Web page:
Figure 2: In vivo gene expression of a β-galactosidase reporter gene following systemic administration of THLs. (Top panels) β-galactoside histochemistry was performed on mouse brain and spleen removed 2 days after an IV injection of THLs carrying a β-galactosidase plasmid driven by either the SV40 promoter (SV40-lacZ-THL) (left panels) or Gfap promoter (Gfap-lacZ-THL) (right panels). THLs were targeted with the 8D3 antimouse TfRMAb. (Bottom panels) β-Galactosidase histochemistry of Rhesus monkey brain removed from either a monkey injected with THLs targeted with the HIRMAb ((a), (c), (d), (e), and (f)) or a control uninjected primate (b). The β-galactosidase expression plasmid is driven by the SV40 promoter. (a) shows a full coronal section of the primate forebrain. (c) shows half-coronal sections through the primate cerebrum and a full coronal section through the cerebellum; the sections from top to bottom are taken from the rostral to caudal parts of brain. (d, e, and f) are light micrographs of choroid plexus, occipital cortex, and cerebellum, respectively. All specimens are β-galactosidase histochemistry without counterstaining. The magnification in (a) and (b) is the same and the magnification bar in (a) is 3 mm; the magnification bar in (c) is 8 mm; the magnification bars in (d)–(f) are 155 μm. Top panels are from [21]. Bottom panels are from [34].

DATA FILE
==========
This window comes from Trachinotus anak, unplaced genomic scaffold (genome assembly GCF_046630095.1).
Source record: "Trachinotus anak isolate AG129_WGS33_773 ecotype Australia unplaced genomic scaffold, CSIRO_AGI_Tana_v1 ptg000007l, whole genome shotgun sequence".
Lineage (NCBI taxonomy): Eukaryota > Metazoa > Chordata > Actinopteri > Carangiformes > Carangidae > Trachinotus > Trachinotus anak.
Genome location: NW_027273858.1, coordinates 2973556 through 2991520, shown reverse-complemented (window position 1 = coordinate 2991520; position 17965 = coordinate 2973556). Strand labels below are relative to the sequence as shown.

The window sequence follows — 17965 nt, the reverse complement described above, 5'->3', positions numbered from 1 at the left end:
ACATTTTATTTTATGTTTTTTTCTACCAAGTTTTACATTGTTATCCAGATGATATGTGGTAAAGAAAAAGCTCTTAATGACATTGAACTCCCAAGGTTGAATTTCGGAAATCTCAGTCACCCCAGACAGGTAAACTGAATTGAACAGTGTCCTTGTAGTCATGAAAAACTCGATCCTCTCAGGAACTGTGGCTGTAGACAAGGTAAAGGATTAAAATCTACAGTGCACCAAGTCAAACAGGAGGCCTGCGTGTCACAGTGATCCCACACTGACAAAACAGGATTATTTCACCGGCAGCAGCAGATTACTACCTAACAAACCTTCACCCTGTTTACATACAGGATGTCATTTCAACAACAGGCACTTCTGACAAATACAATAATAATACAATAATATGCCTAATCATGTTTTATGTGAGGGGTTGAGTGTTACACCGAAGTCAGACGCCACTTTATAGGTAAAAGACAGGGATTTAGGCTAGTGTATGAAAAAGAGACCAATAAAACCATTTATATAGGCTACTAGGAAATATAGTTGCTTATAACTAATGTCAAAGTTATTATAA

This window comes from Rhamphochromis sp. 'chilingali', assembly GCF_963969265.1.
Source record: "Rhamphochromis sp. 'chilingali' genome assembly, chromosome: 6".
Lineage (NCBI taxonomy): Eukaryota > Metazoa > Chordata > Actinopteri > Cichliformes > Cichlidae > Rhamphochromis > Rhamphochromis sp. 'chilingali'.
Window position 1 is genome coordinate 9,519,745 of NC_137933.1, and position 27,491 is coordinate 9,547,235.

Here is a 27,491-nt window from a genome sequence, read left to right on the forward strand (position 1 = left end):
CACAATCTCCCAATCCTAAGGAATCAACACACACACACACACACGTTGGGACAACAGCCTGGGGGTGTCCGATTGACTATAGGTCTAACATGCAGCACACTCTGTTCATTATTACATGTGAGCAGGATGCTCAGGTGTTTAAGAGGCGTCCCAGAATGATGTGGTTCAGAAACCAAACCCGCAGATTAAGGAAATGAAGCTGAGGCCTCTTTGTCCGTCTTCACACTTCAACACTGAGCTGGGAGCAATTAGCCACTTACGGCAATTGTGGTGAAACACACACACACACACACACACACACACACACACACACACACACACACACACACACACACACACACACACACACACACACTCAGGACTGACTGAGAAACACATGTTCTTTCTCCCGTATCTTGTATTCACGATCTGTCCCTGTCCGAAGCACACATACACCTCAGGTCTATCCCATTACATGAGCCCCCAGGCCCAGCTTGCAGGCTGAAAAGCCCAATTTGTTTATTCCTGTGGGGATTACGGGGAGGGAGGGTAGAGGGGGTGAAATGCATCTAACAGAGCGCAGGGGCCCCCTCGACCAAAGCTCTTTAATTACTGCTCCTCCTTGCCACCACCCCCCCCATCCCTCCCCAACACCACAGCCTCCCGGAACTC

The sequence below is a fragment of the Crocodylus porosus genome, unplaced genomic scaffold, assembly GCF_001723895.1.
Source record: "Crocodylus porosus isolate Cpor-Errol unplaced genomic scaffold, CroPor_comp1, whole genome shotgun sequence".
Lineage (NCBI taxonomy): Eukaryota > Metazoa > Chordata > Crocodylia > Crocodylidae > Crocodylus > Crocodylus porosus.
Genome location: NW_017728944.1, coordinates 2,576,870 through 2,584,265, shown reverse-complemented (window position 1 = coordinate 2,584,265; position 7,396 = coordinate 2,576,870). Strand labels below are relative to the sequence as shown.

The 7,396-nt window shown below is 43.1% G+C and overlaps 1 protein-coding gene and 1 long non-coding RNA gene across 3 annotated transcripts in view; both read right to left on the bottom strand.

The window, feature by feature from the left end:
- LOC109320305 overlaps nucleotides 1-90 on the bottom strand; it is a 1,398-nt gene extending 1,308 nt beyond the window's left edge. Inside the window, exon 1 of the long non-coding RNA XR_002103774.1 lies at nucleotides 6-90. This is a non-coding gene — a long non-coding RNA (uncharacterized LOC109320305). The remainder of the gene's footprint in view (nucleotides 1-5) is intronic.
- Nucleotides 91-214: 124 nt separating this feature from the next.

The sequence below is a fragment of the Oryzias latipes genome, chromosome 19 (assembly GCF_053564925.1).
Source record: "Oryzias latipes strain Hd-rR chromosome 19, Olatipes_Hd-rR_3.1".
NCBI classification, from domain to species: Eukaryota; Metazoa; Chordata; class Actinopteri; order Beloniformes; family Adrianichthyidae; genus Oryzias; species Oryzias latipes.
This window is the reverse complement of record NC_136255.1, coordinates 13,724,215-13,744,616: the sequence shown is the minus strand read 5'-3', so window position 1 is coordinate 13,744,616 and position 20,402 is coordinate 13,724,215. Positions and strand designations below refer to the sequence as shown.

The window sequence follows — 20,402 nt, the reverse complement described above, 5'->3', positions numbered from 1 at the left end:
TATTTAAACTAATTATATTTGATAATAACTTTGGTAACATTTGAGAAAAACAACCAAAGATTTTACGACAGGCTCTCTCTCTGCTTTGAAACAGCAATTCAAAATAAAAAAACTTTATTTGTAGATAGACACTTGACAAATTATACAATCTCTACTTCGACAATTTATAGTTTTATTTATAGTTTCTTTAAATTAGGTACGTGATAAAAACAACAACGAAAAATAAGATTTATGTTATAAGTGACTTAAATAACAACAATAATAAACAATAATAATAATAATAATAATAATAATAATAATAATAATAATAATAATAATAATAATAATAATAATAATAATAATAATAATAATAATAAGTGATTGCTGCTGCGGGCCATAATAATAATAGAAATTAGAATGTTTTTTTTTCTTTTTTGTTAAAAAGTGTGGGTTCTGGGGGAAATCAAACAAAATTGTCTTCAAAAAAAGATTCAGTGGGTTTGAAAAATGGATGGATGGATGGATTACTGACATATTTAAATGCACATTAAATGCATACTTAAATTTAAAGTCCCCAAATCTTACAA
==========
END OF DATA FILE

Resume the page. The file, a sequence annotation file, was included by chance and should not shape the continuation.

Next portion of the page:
It is possible to produce THLs that carry plasmid DNA engineered with a tissue-specific promoter [20]. This is of particular relevance in gene therapy protocols wherein ectopic expression of the transgene is not desired When the lacZ expression plasmid is driven by the brain-specific promoter derived from the 5′-flanking sequence of the glial fibrillary acid protein (Gfap) gene, the expression of β-galactosidase in brain was widely detected (Figure 2, top right panel), as previously seen with the SV40-lacZ plasmid (Figure 2, top left panel). On the contrary, there was no expression of the transgene in peripheral tissues (Figure 2, bottom right panel) when the transgene was under the influence of the brain-specific Gfap promoter. Tissue-specific gene expression with the combined use of THLs and the opsin promoter was demonstrated in vivo in the Rhesus monkey [35].

4. In Vivo Efficacy of THLs in a Model of Mucopolysaccharidosis